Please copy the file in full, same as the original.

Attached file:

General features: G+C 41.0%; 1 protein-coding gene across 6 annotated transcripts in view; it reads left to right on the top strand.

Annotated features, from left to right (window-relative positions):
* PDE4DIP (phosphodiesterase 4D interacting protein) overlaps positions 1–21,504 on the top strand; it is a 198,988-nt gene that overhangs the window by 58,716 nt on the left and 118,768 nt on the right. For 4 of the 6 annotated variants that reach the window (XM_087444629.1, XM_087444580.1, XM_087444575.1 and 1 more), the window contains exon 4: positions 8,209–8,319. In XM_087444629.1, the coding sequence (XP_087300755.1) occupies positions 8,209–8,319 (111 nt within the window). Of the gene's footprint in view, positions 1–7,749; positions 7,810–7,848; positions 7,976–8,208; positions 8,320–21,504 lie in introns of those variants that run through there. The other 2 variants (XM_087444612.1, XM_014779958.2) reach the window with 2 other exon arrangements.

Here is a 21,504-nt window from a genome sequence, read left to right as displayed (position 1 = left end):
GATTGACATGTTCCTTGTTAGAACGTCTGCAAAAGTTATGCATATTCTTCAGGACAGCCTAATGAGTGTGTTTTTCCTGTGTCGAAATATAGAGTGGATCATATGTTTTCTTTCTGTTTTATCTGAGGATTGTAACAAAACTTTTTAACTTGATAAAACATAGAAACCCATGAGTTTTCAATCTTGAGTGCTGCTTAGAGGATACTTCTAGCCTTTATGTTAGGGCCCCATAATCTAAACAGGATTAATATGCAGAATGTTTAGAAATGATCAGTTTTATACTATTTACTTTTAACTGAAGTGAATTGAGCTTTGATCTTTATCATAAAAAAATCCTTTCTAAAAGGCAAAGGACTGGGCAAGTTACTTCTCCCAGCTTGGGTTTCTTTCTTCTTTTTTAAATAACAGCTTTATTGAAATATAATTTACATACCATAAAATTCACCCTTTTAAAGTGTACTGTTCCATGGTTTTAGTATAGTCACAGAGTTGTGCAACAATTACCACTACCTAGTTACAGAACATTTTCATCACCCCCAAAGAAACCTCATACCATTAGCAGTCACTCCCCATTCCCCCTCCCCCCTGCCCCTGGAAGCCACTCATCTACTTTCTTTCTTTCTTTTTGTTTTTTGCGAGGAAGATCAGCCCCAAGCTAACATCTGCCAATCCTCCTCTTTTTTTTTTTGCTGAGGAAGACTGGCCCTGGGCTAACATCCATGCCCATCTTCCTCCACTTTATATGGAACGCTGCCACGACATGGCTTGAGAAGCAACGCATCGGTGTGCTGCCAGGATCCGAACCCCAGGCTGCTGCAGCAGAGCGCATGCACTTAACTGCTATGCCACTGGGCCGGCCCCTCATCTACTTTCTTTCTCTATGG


General features: G+C 41.0%; 1 protein-coding gene across 6 annotated transcripts in view; it reads left to right on the top strand.

Annotated features, from left to right (window-relative positions):
* PDE4DIP (phosphodiesterase 4D interacting protein) overlaps positions 1–21,504 on the top strand; it is a 198,988-nt gene that overhangs the window by 58,716 nt on the left and 118,768 nt on the right. For 4 of the 6 annotated variants that reach the window (XM_087444629.1, XM_087444580.1, XM_087444575.1 and 1 more), the window contains exon 4: positions 8,209–8,319. In XM_087444629.1, the coding sequence (XP_087300755.1) occupies positions 8,209–8,319 (111 nt within the window). Of the gene's footprint in view, positions 1–7,749; positions 7,810–7,848; positions 7,976–8,208; positions 8,320–21,504 lie in introns of those variants that run through there. The other 2 variants (XM_087444612.1, XM_014779958.2) reach the window with 2 other exon arrangements.

Here is a 21,504-nt window from a genome sequence, read left to right as displayed (position 1 = left end):
GATTGACATGTTCCTTGTTAGAACGTCTGCAAAAGTTATGCATATTCTTCAGGACAGCCTAATGAGTGTGTTTTTCCTGTGTCGAAATATAGAGTGGATCATATGTTTTCTTTCTGTTTTATCTGAGGATTGTAACAAAACTTTTTAACTTGATAAAACATAGAAACCCATGAGTTTTCAATCTTGAGTGCTGCTTAGAGGATACTTCTAGCCTTTATGTTAGGGCCCCATAATCTAAACAGGATTAATATGCAGAATGTTTAGAAATGATCAGTTTTATACTATTTACTTTTAACTGAAGTGAATTGAGCTTTGATCTTTATCATAAAAAAATCCTTTCTAAAAGGCAAAGGACTGGGCAAGTTACTTCTCCCAGCTTGGGTTTCTTTCTTCTTTTTTAAATAACAGCTTTATTGAAATATAATTTACATACCATAAAATTCACCCTTTTAAAGTGTACTGTTCCATGGTTTTAGTATAGTCACAGAGTTGTGCAACAATTACCACTACCTAGTTACAGAACATTTTCATCACCCCCAAAGAAACCTCATACCATTAGCAGTCACTCCCCATTCCCCCTCCCCCCTGCCCCTGGAAGCCACTCATCTACTTTCTTTCTTTCTTTTTGTTTTTTGCGAGGAAGATCAGCCCCAAGCTAACATCTGCCAATCCTCCTCTTTTTTTTTTTGCTGAGGAAGACTGGCCCTGGGCTAACATCCATGCCCATCTTCCTCCACTTTATATGGAACGCTGCCACGACATGGCTTGAGAAGCAACGCATCGGTGTGCTGCCAGGATCCGAACCCCAGGCTGCTGCAGCAGAGCGCATGCACTTAACTGCTATGCCACTGGGCCGGCCCCTCATCTACTTTCTTTCTCTATGG